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America's God and the World: Questioning the Protestant Consensus

Abstract

Like many historians, I am working on a ghost story. This one begins in 1813, the beginning of the American Baptist mission to Burma. Like those told by John Modern and Mark Noll, this story is contoured by war—the American Civil War and a series of Anglo-Burmese Wars waged between 1824 and 1885. Its specters appear in missionary letters and diaries, newspapers reports, illustrated travelogues, and concurrently produced Burmese royal chronicles and ritual networks. As I chase these ghosts, I am continually haunted by a bellow I hear coming from historians who have reclaimed evangelicalism as the determining subject of American religious history.

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1 Noll, America's God, 9, 227–228.

2 Modern, Secularism in Antebellum America, 46, 15, 6, 4, 15.

3 Catherine L. Albanese, America, Religions and Religion, 3rd ed. (Belmont, Calif.: Wadsworth, 1998).

4 This evangelical media circulated concurrently with the productions of home missionary movements that Modern writes about in his first chapter, “Evangelical Secularism and the Measure of Leviathan.” In his sections on the incorporation of infidelity and the business of mission, Modern acknowledges, “Evangelical media institutions positioned themselves at the frontline of an epic battle—waged in ‘foreign and pagan lands’ but more importantly on their own soil.” I agree that home missions were important in this period, but foreign missions, too, influenced the protestant sense of religion and society. Modern, Secularism in Antebellum America, 89.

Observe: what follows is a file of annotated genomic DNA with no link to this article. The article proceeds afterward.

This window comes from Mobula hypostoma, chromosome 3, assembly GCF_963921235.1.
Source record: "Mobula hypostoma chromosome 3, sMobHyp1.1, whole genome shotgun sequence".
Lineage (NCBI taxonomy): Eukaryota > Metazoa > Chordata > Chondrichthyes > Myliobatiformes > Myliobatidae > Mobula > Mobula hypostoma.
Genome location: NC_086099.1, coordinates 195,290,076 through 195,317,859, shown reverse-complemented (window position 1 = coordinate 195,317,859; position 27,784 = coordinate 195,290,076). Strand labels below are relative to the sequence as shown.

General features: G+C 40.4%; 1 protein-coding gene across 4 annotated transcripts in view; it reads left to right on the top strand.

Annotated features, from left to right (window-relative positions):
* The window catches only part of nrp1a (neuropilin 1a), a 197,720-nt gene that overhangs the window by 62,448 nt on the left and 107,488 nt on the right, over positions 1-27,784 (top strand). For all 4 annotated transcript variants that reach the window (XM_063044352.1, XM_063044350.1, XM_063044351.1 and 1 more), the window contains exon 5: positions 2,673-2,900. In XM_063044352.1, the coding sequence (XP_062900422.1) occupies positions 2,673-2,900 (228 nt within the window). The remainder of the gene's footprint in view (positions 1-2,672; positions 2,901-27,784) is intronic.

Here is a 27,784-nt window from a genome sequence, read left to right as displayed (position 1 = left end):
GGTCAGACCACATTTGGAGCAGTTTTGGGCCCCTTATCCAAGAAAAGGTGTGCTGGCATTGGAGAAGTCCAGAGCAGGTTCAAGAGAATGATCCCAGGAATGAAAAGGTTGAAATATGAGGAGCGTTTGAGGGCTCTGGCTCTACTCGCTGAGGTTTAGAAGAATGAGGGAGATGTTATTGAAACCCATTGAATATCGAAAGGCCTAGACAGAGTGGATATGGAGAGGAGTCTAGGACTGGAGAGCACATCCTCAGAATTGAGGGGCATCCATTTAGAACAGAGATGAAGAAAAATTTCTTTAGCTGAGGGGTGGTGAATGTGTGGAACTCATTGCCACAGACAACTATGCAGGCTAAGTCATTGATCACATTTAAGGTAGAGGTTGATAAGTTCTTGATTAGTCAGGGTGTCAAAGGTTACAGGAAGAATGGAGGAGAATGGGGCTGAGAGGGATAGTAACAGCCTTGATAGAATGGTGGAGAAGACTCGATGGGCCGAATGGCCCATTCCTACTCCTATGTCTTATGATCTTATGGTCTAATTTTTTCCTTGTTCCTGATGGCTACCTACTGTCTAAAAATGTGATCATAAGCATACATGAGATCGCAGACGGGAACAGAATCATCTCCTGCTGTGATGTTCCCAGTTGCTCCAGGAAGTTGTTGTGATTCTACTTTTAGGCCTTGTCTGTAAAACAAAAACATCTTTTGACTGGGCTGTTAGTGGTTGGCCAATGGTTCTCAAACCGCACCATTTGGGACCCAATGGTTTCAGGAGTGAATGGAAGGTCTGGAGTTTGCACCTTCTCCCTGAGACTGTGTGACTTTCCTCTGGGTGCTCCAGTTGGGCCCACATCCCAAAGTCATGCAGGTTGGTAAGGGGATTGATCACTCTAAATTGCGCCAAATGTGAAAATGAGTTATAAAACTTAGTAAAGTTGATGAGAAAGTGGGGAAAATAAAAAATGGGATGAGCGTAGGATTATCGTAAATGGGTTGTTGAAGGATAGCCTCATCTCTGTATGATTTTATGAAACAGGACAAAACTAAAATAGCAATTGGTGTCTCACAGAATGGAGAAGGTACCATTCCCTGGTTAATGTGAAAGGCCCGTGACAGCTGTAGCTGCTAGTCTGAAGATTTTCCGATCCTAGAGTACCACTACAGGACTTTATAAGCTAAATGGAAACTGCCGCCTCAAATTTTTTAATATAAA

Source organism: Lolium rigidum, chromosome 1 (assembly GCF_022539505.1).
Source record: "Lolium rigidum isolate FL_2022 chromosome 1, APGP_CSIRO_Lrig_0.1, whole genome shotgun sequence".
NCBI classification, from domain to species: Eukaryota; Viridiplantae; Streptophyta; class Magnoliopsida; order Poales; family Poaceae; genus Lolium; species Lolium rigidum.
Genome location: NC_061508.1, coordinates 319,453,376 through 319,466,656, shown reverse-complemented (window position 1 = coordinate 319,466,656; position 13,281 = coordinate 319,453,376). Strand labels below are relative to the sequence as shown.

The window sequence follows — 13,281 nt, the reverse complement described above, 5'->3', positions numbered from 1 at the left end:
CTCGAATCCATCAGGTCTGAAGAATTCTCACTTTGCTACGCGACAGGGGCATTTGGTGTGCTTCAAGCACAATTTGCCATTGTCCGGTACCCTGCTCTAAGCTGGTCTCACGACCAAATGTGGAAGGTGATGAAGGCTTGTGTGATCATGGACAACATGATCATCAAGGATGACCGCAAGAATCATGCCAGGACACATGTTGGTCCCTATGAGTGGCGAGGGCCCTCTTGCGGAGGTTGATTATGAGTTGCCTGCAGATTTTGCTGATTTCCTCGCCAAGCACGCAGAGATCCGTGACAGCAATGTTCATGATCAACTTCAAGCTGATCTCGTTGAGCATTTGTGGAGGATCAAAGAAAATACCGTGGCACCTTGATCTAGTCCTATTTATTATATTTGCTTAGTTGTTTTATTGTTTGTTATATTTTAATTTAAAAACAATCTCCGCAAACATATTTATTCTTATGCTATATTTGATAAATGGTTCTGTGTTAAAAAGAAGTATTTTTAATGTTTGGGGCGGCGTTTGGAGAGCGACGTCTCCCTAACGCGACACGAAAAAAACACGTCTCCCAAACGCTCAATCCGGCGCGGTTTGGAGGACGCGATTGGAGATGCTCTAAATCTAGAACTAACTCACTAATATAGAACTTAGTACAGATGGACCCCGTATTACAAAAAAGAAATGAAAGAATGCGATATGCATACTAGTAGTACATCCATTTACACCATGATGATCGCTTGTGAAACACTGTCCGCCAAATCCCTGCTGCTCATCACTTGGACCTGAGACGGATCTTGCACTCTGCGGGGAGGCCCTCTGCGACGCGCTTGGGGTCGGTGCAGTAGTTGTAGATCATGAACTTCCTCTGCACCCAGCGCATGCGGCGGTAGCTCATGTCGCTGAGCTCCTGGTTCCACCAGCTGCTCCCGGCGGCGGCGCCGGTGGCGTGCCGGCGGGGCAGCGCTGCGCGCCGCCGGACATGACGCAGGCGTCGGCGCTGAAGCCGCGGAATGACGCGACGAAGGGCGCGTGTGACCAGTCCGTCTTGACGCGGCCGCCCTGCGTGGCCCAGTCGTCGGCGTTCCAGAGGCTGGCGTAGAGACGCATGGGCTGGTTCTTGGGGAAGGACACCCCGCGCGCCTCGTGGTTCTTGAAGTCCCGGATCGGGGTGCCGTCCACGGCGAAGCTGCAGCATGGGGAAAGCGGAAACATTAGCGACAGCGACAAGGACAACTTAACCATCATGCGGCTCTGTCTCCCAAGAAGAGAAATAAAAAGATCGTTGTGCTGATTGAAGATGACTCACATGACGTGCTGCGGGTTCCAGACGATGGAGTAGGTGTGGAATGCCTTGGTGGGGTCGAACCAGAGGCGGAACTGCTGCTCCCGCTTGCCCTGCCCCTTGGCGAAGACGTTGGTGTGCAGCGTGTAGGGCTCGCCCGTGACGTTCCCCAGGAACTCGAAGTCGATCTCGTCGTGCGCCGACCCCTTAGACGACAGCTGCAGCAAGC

5 Emily E. Chubbock Judson, Memoir of Sarah B. Judson, Member of the American Mission to Burmah (Cincinnati, Ohio: L. Colby and Company, 1849), 161.

6 Reverend Edward Stevens, “Maulmain.—Journal of Rev. Mr. Stevens. Tour to Yay—Amherst,” Baptist Missionary Magazine, November 1849.

7 Ibid.

8 The term “religion” has no direct equivalent in Burmese or in the language of the country's canonical religious texts, Pali. The Pali term “sāsana” is often translated as “religion,” but as Alicia Turner's study of religion in colonial Burma shows, the two terms “were distinct, if overlapping, categories operating at the same time.” Turner defines sāsana “as the life of the Buddha's teachings after he is gone; it is the condition of possibility for making merit and liberation.” By focusing on this Buddhist term, Turner is able to demonstrate how, in colonial Burma, “religion as a category was not static but a moving container for a variety of discourses and projects that was itself undergoing continuing redefinition.” Turner's study focuses on period between 1890 and 1920, but her arguments regarding these categorical issues also apply to the Anglo-Burmese War period discussed above. Alicia Turner, Saving Buddhism: The Impermanence of Religion in Colonial Burma (Honolulu: University of Hawai'i, 2014), 9, 1, 10.

9 For more on the power dynamics of Burma's Konbaung dynasty, see Michael W. Charney, Powerful Learning: Buddhist Literati and the Throne in Burma's Last Dynasty, 1752–1885 (Ann Arbor: University of Michigan, 2006).

10 Emily C. Judson, Memoir of Sarah B. Judson: Member of the American Mission to Burmah (New York: Sheldon, Lamport & Blakeman, 1855, c1848), 5n.

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Church History
  • ISSN: 0009-6407
  • EISSN: 1755-2613
  • URL: /core/journals/church-history
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